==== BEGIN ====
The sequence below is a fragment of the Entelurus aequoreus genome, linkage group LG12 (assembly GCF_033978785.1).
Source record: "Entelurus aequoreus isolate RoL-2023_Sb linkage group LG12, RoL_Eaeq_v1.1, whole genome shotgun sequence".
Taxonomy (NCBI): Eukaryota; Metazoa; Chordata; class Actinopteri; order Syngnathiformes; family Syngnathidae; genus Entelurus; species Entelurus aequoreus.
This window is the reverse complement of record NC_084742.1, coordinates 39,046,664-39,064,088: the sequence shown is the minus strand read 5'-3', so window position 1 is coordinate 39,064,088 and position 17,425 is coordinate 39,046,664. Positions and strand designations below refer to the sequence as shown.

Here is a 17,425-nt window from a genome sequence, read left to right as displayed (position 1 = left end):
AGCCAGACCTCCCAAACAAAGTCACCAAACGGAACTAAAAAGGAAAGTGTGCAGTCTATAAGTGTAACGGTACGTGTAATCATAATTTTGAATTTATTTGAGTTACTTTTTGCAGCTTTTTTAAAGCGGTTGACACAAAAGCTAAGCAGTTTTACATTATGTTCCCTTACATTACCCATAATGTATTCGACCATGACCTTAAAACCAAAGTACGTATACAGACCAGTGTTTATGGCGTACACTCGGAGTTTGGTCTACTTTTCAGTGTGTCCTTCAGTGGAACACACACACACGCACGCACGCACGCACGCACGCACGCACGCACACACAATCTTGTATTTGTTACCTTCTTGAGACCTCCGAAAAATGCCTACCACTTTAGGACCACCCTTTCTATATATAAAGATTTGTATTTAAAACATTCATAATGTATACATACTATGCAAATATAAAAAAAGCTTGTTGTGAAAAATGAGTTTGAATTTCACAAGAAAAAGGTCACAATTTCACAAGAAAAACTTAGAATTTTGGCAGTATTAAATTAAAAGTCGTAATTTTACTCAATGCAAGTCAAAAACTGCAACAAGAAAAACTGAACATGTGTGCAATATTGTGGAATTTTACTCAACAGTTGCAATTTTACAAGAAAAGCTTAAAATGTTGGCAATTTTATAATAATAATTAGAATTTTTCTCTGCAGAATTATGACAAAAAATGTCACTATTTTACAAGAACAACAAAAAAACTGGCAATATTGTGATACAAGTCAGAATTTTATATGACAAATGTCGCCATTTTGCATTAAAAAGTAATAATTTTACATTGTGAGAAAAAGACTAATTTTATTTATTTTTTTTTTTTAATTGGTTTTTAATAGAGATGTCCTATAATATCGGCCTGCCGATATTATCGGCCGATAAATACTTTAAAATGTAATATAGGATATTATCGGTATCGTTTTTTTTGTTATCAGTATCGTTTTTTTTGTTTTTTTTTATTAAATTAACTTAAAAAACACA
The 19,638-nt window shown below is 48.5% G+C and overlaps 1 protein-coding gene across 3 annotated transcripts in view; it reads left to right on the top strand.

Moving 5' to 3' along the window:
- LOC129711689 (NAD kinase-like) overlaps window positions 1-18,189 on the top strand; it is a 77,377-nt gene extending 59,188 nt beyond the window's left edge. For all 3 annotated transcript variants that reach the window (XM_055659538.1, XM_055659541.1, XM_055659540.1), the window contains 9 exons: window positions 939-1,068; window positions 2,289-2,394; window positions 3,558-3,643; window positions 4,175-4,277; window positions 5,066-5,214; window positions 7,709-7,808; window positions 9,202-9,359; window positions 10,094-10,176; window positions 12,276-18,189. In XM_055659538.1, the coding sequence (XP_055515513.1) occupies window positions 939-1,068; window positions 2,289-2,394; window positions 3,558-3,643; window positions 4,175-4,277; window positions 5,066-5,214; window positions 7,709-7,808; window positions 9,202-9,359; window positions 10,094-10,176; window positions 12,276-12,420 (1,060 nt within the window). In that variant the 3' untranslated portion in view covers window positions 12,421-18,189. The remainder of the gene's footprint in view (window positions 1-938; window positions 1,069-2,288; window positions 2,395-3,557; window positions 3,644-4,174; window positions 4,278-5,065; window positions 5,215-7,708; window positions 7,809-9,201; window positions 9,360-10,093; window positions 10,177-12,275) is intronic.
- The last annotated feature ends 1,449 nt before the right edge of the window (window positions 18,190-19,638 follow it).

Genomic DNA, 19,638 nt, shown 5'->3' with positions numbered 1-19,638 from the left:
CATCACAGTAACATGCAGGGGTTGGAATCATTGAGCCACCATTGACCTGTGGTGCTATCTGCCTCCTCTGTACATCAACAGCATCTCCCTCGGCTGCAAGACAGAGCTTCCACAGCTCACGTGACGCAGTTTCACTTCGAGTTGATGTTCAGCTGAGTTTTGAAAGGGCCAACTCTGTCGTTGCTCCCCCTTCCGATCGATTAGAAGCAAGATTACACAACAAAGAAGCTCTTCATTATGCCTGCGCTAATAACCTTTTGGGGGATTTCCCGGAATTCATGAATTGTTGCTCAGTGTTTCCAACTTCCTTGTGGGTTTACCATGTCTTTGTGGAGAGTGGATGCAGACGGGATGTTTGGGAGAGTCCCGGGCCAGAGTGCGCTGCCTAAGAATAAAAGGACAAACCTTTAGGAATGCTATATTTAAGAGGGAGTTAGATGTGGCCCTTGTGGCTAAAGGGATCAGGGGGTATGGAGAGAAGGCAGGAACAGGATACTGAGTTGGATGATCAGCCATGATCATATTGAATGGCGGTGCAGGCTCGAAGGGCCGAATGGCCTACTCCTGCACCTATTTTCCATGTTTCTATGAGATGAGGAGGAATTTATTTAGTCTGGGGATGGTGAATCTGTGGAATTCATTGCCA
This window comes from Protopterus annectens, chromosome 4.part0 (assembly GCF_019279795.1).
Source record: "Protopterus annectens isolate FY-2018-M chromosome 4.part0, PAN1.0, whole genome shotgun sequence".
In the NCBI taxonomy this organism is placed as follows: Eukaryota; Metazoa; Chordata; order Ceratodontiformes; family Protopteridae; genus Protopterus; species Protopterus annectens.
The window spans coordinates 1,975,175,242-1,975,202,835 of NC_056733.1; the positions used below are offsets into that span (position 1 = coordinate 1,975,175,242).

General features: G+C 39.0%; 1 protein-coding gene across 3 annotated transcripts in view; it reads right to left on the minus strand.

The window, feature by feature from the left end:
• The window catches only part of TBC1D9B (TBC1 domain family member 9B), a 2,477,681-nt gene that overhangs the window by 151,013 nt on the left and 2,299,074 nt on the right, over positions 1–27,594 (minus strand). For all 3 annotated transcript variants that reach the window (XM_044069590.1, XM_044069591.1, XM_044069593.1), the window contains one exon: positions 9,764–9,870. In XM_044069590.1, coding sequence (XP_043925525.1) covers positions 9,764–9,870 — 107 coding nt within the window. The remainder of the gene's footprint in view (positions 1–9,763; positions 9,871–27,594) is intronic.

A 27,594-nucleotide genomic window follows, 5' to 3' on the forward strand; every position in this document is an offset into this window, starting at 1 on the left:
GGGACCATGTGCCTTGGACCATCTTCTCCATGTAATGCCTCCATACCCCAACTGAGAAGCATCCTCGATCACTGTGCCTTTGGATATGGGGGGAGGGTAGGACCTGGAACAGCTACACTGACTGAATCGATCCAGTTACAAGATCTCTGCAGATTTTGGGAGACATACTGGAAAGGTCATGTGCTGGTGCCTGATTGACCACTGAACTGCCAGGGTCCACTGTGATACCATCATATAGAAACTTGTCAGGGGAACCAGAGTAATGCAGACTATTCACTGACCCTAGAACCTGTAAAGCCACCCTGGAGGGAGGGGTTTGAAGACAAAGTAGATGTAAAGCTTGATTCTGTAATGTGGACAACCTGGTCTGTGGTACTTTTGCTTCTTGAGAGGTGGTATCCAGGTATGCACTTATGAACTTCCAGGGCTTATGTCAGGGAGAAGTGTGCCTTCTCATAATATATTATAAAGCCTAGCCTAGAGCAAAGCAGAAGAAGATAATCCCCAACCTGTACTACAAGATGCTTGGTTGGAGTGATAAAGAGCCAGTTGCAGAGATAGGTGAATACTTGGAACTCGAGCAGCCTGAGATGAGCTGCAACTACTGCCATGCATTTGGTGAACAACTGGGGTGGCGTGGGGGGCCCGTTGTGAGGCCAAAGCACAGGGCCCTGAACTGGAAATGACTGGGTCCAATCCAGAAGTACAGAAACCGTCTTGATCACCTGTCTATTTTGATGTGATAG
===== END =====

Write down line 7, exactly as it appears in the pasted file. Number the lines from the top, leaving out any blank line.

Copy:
The 19,638-nt window shown below is 48.5% G+C and overlaps 1 protein-coding gene across 3 annotated transcripts in view; it reads left to right on the top strand.